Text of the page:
INSIGHTS: Checking the Checklist

There is nothing worse than being miles from anywhere on a boat and realizing you have forgotten something. Especially if it is something simple but critical – such as toilet paper. New Zealand sailor and regular Noonsite contributor Viki Moore passes on her experience in creating that “All-Important Checklist”.

Published 3 years ago, updated 2 months ago

Check, check and check again

I’ve seen boats casting off and motoring away only to find that they still have one crucial line still tied ashore, vessels who’ve run out of fuel at the very start of their voyage, people who have departed only to find they’ve accidentally left one of the crew ashore, dropping the mooring only to find your boat won’t go in to gear, boats sailing along happily but looking terrible with all their fenders out, getting to a lovely anchorage and realizing the dinghy is still in the back of your car, or forgetting to bring something to eat for dinner.

Out here is not the time to realise you’ve forgotten something important!

I’ll admit that I am guilty of some of those faux pas myself, and it is no wonder given there are so many things to remember to do when preparing to go to sea. Be it a simple sail around the harbour or setting off for a long ocean passage. There are always some key things that you should check every time you go out, and others you really only need to check every so often, if you haven’t been on your boat for some time, or if you are considering a long voyage.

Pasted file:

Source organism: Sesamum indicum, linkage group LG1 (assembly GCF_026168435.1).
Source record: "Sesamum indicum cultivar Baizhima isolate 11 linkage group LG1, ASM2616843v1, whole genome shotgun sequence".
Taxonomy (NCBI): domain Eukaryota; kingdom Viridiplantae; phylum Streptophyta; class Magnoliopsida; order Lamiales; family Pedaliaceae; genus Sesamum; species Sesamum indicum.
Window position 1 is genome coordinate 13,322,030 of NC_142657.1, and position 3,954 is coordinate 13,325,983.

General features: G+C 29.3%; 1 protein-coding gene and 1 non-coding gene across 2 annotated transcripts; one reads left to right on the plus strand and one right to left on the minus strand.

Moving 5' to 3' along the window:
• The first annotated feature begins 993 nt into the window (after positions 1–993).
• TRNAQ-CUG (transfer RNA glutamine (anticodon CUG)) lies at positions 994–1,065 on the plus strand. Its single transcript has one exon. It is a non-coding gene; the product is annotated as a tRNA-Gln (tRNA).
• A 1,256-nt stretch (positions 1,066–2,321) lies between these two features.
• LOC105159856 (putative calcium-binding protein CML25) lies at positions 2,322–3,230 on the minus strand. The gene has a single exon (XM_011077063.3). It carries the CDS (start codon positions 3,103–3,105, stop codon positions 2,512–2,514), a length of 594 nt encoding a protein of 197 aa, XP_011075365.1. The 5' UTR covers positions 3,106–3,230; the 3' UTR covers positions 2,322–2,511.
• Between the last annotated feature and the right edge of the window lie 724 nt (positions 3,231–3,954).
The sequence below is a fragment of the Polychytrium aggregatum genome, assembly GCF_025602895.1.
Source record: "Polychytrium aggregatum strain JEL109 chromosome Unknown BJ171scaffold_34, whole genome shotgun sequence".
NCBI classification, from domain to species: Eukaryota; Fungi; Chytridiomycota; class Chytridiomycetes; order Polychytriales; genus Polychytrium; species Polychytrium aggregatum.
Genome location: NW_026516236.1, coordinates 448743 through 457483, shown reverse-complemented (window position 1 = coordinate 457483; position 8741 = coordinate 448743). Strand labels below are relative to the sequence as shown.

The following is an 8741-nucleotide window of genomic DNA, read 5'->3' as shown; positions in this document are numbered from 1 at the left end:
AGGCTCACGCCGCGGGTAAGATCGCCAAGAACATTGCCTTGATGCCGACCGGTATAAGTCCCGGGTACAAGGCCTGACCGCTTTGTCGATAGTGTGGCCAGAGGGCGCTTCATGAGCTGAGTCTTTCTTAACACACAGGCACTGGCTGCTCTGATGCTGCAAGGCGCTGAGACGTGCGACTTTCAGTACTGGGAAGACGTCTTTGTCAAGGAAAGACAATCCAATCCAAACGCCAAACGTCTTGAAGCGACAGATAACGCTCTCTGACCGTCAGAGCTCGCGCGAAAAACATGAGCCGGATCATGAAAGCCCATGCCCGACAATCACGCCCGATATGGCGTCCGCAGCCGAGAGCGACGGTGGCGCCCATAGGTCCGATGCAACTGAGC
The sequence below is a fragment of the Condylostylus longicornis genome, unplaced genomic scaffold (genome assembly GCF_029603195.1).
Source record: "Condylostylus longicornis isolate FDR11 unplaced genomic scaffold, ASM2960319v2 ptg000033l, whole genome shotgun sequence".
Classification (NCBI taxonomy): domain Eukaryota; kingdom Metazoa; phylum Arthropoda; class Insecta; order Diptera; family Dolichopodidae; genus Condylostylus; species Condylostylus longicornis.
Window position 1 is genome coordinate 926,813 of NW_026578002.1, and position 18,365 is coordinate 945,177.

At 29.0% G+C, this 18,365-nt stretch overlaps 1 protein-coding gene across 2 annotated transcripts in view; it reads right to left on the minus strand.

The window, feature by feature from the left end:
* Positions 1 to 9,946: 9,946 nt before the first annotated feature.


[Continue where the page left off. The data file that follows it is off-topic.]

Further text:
I personally hate lying awake at night with all the things I need to do reeling around in my head. Instead, I prefer to make a list in advance, something I know is going to cover all my bases in terms of the things I need to remember, so I can sleep well knowing that everything I need to check off has been thought of and worried about already.

Have you forgotten something important?

All boats and crews are different, so your checklist may look completely different to mine. The key thing is to adapt these considerations and apply them to your own vessel and the kind of sailing that you do. What things do you always forget and later regret? Does it make more sense to do things in a certain order on board your boat? Is there something that has been playing up or recently repaired that needs some extra attention? Your list may change and grow or shrink over time.

Start-up and shut-down Checklist:

Checking through the checklist.

You might have different lists for different things – such as a simple step by step start up and shut down procedure. This can be especially handy should you suddenly require someone to go and check or move your boat in your absence, and if not turning on your seacocks could mean accidentally cooking your engine. Consider laminating these and sticking them somewhere prominent.

Safety Checklist:

Safety briefing checklists can be more fun if you get your crew involved and active too. Get them to find and check the first aid kit, ask them to check the flares and give a quick explanation to the rest of the crew as to how they work.

Make a list somewhere of the expiry dates of things like your EPIRB battery, or when you last serviced your life raft. Ask someone to locate every through-hull on the boat and discuss who would do what if you smelt smoke or discovered the floorboards floating.